It is also possible to include some reading and listening comprehension exercises. In this case, the user will first read or listen to a short conversation or paragraph, and will then be asked to answer some questions based on the conversation or paragraph. Like the translation exercises, these short answer exercises allow the user to freely input some sentences, but with the content of the sentences restricted. For example, the user may hear a short conversation in which Tom says to Mary that he doesn’t think Peter is smart. The user can then be asked the following question:

 

(17) What does Tom think about Peter?

 

The user’s answer might be “Tom thinks Peter is not smart”. If this happens, the system could return the following feedback:

 

(18) “It seems you are saying this in the Persian word order. Listen to the conversation (or read the paragraph) again, and this time, pay special attention to how Tom says it.”

 

6. Techniques to be used to give such feedback

In this section, the natural language techniques involved in order to enable the ICALL system to detect language transfer errors and provide useful feedbacks, are discussed. These include both techniques that are useful for error analysis in general and those that are specifically useful for transfer analysis.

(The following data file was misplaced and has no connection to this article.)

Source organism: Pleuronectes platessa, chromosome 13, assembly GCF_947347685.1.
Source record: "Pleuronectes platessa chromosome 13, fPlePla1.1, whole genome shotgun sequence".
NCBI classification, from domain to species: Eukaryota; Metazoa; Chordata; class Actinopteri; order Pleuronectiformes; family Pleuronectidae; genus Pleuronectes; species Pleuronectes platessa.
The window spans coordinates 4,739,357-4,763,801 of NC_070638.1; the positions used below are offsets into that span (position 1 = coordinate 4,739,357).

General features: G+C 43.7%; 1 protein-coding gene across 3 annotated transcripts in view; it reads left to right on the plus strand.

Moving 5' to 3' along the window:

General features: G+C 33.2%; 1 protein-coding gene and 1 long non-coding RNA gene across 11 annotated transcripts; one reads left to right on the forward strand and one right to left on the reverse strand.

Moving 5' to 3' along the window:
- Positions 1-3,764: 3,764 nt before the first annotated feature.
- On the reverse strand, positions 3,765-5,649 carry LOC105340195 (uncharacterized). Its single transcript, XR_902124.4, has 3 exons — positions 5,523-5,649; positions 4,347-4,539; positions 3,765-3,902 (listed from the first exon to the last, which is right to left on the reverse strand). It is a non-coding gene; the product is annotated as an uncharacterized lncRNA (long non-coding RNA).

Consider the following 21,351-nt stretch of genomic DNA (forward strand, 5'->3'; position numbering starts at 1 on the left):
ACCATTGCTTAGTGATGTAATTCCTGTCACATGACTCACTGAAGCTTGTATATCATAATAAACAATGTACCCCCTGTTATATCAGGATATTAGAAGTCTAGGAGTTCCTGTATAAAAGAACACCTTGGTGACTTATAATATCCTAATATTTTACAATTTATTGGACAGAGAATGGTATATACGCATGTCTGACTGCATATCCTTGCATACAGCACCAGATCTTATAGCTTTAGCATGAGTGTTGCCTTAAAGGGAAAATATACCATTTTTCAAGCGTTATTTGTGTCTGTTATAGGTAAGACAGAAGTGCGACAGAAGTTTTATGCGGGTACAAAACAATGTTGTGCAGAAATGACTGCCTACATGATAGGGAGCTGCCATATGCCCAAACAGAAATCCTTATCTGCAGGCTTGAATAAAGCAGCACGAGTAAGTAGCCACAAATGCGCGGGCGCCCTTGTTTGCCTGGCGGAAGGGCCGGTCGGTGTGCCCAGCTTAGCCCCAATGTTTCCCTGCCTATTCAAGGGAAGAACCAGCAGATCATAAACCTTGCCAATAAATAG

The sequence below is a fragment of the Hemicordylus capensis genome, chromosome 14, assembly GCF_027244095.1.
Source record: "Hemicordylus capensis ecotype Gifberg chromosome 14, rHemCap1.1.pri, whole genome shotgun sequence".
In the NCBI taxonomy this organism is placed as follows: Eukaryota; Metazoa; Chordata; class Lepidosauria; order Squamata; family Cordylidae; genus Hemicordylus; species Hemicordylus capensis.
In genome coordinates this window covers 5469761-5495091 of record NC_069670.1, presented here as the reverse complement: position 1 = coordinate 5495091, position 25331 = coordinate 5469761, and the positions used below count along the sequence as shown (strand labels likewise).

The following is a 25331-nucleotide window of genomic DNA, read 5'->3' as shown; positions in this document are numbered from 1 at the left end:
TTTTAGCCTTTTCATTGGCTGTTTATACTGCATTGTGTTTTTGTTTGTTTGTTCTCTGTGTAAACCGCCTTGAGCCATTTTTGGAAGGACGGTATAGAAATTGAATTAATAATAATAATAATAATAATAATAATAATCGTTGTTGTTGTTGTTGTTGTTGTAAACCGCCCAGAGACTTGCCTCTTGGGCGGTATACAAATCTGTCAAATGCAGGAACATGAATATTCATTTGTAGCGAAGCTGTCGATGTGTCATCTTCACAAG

6.1 A database of translational transfer errors

A database of common translational transfer errors would prove useful for the ICALL component that handles language transfer errors. For one thing, this database can inform the design of exercises that focus on translational transfer errors. For another thing, the database could also facilitate the detection of translational transfer errors in freely input sentences, as will be discussed below. Entries of this database could be organized in the following format:

 

(19)   latest   :    newest   :   news

          drink    :    eat         :   milk

           seat     :    chair      :   plane

 

In each entry, the first word is the intended English word in English, and the second word is the most likely word that is translationally transferred from Persian. The third word is optional: if it is provided, it means the second word is translationally transferred from Persian when it collocates with this word; if not, then the entry simply shows that the second word may be translationally transferred from Persian for the first word in general. The compilation of such a database could benefit from three sources: study of learner corpora, experience of ESL teachers, and research in contrastive analysis.